By Angela Keyser, Marketing Manager
It’s almost Easter and if your family is anything like mine, that means Easter Egg dying is fast approaching. Instead of using artificial colors this year, why not try to create some beautiful “made-from-Mother-Nature” colors from your very own pantry or refrigerator. They’re not only all-natural and safe, making them can be a lot of fun.
First, you need to decide what colors you want to make and how you’re going to make those colors. There are several options.:
Red – You can make red with chopped cranberries, pomegranate juice, red onion skins or your favorite red tea.
Pink – Beets or avocado skins make beautiful pink colors.
Orange – Paprika will give you a vibrant orange.
Yellow – Chopped carrot tops can make a beautiful bold yellow while turmeric powder will give you a mustard yellow. You can also use chamomile tea, green tea or chopped orange peels.
Green – Chopped kale leaves and matcha tea powder (which is green tea powder) make green.
Soft Yellow/Green – Chopped spinach, green apple skins or fennel tops will create a soft yellow/green color.
Blue – You can use chopped purple cabbage or blue berries for blue. Some red onions will give you more of a blue color than a red as well.
Purple or Lavender – Red wine, grape juice or Red Zinger tea make purple or lavender.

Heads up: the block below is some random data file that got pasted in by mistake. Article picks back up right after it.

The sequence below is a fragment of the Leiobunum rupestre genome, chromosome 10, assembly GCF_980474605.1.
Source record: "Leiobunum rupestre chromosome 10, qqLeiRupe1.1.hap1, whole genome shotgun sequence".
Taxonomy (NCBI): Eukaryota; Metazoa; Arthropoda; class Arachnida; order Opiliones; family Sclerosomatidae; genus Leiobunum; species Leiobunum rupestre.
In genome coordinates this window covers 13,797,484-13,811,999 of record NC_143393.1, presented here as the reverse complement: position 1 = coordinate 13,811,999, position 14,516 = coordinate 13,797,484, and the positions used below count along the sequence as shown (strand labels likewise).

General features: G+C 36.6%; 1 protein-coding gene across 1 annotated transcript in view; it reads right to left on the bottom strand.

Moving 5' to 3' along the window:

Brown or Gold – Coffee grounds, brown onion skins or dill seed make brown or gold.
Once you determine what ingredients you have to make the various colors, you’re going to want to make sure you have the following:
– Lots of large bowls
– Lots of hot water (boiling in most cases)
– Measuring spoons
– Large covering for your table
– Some plastic gloves for keeping your hands free of food stains
– Cooling racks
– And PLENTY of hard boiled eggs!
Powdered Dye Recipe Guidelines
For dyes using a powder (paprika, turmeric, or teas) you’re going to want to combine 1-2 cups of very hot water with 1-2 tablespoons of vinegar and stir. Then, add 1-2 tablespoons of the powder to your water and vinegar mixture and mix thoroughly. Add your hard boiled egg and let it steep for anywhere from several minutes to several hours. If you’re looking for very bold colors, plan to keep the eggs in the dye for several hours — placing them in the refrigerator to keep the eggs at a safe temperature.
Chopped Food Dye Recipe Guidelines
For dyes using food (carrot tops, beets, cabbage) you’ll want to grate or finely chop 1-2 cups of the food. Boil it in 1-2 cups of water and let it steep in simmering water for several minutes. The longer you let the food steep, the deeper the all-natural dye color usually gets. After you’ve achieved your desired color, strain the food from the water and add 1-2 tablespoons of vinegar. Stir and then add your hard boiled egg and wait.
I hope this blog post inspires a slight reinvention to a long-standing tradition in your home at Easter time. Dying eggs the natural way is fun, safe and a great way for children to learn more about food. If you used all-natural egg dyes this year please share your recipes, tips and photos!
From all of us at High Quality Organics, we wish you and your family a Blessed Easter, Happy Passover and very Happy Spring!